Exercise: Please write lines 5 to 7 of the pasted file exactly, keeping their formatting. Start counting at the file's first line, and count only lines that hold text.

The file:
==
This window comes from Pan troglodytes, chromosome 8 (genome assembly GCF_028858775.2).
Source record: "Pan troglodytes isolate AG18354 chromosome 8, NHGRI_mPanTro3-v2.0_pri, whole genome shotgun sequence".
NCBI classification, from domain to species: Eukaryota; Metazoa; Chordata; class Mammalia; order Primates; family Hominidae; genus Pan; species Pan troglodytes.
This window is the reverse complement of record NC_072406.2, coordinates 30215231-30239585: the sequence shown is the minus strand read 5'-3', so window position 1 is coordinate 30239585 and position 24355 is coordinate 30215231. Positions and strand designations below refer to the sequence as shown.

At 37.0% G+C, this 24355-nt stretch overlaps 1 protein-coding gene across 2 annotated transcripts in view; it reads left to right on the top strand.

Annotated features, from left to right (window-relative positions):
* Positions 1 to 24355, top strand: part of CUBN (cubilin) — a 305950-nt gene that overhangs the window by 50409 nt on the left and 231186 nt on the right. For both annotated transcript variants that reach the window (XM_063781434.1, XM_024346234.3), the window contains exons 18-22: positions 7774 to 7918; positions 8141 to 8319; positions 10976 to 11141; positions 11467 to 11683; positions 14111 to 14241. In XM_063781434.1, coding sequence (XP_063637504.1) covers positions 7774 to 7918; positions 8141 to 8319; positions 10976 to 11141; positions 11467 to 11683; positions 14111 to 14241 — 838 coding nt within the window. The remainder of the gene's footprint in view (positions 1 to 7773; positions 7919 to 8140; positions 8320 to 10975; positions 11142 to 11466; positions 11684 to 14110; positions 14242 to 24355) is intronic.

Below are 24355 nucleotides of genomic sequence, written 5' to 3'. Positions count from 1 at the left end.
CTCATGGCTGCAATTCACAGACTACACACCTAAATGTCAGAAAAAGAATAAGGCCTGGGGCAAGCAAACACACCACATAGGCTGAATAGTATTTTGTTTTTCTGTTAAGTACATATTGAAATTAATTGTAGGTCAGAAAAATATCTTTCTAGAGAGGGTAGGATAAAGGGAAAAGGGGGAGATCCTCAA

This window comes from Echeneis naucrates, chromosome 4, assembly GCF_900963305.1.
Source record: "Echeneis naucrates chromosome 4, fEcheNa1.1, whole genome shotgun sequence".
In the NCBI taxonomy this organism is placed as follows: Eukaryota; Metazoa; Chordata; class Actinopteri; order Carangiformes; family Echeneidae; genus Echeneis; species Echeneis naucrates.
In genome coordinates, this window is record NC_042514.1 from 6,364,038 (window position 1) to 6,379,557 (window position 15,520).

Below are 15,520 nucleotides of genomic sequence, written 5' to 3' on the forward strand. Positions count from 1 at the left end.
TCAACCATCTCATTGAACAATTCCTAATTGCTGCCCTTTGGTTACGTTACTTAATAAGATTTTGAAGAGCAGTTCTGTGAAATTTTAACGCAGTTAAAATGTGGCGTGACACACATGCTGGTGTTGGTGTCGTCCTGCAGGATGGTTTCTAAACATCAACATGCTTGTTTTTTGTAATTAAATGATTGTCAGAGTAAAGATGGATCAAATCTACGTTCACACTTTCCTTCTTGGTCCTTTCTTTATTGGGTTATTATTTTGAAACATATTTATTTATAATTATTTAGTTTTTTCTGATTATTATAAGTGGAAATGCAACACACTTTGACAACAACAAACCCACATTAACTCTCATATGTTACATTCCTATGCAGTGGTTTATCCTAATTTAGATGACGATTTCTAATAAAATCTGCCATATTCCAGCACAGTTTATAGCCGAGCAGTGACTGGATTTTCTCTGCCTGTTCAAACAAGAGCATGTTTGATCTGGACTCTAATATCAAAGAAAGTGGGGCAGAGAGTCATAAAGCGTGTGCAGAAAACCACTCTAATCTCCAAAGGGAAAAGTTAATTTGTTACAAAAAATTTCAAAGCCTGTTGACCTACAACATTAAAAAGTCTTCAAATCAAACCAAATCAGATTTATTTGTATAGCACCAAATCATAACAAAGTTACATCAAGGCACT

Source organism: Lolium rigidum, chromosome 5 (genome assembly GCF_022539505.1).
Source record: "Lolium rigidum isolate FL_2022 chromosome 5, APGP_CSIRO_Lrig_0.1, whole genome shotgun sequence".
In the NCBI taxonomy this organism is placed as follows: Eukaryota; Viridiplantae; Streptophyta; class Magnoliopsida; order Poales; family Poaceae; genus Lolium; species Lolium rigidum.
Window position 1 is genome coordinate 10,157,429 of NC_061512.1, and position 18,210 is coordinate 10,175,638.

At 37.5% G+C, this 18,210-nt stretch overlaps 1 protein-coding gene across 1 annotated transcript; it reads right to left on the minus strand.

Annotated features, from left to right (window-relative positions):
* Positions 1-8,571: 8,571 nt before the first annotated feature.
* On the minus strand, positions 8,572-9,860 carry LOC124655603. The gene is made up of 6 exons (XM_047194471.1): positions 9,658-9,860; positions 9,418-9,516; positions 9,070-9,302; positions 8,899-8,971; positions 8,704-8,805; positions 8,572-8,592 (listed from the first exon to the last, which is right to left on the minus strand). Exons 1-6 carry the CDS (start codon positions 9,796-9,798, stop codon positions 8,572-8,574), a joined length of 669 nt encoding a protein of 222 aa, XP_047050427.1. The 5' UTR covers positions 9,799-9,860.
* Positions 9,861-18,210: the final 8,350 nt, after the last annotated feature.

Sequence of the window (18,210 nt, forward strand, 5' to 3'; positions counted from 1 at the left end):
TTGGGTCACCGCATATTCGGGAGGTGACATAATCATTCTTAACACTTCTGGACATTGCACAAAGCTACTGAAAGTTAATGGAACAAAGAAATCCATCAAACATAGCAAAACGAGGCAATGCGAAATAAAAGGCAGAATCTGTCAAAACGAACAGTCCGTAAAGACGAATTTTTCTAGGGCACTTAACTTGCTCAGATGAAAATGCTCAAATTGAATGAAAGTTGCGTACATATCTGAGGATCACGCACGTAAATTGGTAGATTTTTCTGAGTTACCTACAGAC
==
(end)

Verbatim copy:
At 37.0% G+C, this 24355-nt stretch overlaps 1 protein-coding gene across 2 annotated transcripts in view; it reads left to right on the top strand.

Annotated features, from left to right (window-relative positions):
* Positions 1 to 24355, top strand: part of CUBN (cubilin) — a 305950-nt gene that overhangs the window by 50409 nt on the left and 231186 nt on the right. For both annotated transcript variants that reach the window (XM_063781434.1, XM_024346234.3), the window contains exons 18-22: positions 7774 to 7918; positions 8141 to 8319; positions 10976 to 11141; positions 11467 to 11683; positions 14111 to 14241. In XM_063781434.1, coding sequence (XP_063637504.1) covers positions 7774 to 7918; positions 8141 to 8319; positions 10976 to 11141; positions 11467 to 11683; positions 14111 to 14241 — 838 coding nt within the window. The remainder of the gene's footprint in view (positions 1 to 7773; positions 7919 to 8140; positions 8320 to 10975; positions 11142 to 11466; positions 11684 to 14110; positions 14242 to 24355) is intronic.